Harvesting honey: An experiment’s sweet ending
WATERTOWN, New York (WWNY) - You may remember a story we did in the spring when Cornell Cooperative Extension of Jefferson County decided to see how well a colony of bees could thrive in Watertown.
“They did phenomenal this year,” said Rolly Churchill, a fifth-generation beekeeper. “There’s probably 30 to 40 pounds of honey in there.”
The bees have enough to get through the winter -- and plenty to share as well.
“So, the bees worked hard in the town of Watertown,” Churchill said. “They did a good job.”
Now it’s time to winterize the bees and prepare the honey for extraction.
“So, we have to uncap it,” Churchill said.
Resourceful beekeepers can also find use for the beeswax.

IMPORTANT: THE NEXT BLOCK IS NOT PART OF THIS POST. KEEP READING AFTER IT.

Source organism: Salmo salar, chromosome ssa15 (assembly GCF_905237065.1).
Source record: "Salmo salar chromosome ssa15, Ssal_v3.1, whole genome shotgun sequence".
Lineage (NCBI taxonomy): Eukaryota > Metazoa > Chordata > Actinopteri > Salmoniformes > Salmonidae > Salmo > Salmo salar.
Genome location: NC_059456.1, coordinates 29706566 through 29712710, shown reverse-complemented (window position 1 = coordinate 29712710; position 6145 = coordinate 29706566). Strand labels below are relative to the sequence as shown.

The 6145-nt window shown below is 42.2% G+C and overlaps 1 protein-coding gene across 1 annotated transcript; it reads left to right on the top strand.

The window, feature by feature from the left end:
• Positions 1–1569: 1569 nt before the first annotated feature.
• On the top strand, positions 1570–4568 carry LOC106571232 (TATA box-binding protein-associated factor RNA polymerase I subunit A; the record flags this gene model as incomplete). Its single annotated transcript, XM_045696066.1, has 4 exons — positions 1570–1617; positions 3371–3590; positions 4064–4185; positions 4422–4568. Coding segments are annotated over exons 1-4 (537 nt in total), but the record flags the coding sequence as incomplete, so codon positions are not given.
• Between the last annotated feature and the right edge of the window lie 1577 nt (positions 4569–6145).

“Actually, my granddaughters are making salves, lotions, and even soap,” Churchill said.
The process of extraction is something like a cotton candy machine using centrifugal force.
“We put the comb in there and when it spins it, the force sends the honey to the outside of the extractor,” Churchill said.
After spinning, filtering, and bottling, we’re left with liquid gold -- and an answer to Cornell Cooperative Extension’s experiment.
“I think that’s a proven success for us with those hives,” Churchill said.
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